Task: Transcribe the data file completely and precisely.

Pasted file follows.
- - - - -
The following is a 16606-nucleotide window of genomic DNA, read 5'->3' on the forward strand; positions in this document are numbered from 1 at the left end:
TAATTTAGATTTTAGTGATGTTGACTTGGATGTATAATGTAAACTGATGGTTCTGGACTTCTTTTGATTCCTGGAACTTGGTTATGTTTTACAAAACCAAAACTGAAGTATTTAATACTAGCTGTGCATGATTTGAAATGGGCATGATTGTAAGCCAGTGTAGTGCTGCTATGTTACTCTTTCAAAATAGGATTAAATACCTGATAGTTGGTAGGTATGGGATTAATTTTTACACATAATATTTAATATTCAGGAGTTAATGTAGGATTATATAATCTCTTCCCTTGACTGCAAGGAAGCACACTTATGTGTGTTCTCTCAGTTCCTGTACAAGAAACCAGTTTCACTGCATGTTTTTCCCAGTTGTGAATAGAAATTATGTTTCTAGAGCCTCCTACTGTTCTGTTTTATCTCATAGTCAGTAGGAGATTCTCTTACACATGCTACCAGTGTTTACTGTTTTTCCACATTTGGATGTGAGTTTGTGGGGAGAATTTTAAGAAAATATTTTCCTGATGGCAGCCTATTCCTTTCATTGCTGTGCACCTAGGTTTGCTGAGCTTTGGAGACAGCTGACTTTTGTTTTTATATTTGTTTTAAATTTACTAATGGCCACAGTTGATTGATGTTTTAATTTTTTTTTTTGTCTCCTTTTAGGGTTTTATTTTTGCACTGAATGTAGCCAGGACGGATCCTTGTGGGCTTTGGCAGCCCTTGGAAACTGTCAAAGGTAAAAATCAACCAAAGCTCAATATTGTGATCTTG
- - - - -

The following is a 16606-nucleotide window of genomic DNA, read 5'->3' on the forward strand; positions in this document are numbered from 1 at the left end:
TAATTTAGATTTTAGTGATGTTGACTTGGATGTATAATGTAAACTGATGGTTCTGGACTTCTTTTGATTCCTGGAACTTGGTTATGTTTTACAAAACCAAAACTGAAGTATTTAATACTAGCTGTGCATGATTTGAAATGGGCATGATTGTAAGCCAGTGTAGTGCTGCTATGTTACTCTTTCAAAATAGGATTAAATACCTGATAGTTGGTAGGTATGGGATTAATTTTTACACATAATATTTAATATTCAGGAGTTAATGTAGGATTATATAATCTCTTCCCTTGACTGCAAGGAAGCACACTTATGTGTGTTCTCTCAGTTCCTGTACAAGAAACCAGTTTCACTGCATGTTTTTCCCAGTTGTGAATAGAAATTATGTTTCTAGAGCCTCCTACTGTTCTGTTTTATCTCATAGTCAGTAGGAGATTCTCTTACACATGCTACCAGTGTTTACTGTTTTTCCACATTTGGATGTGAGTTTGTGGGGAGAATTTTAAGAAAATATTTTCCTGATGGCAGCCTATTCCTTTCATTGCTGTGCACCTAGGTTTGCTGAGCTTTGGAGACAGCTGACTTTTGTTTTTATATTTGTTTTAAATTTACTAATGGCCACAGTTGATTGATGTTTTAATTTTTTTTTTTGTCTCCTTTTAGGGTTTTATTTTTGCACTGAATGTAGCCAGGACGGATCCTTGTGGGCTTTGGCAGCCCTTGGAAACTGTCAAAGGTAAAAATCAACCAAAGCTCAATATTGTGATCTTG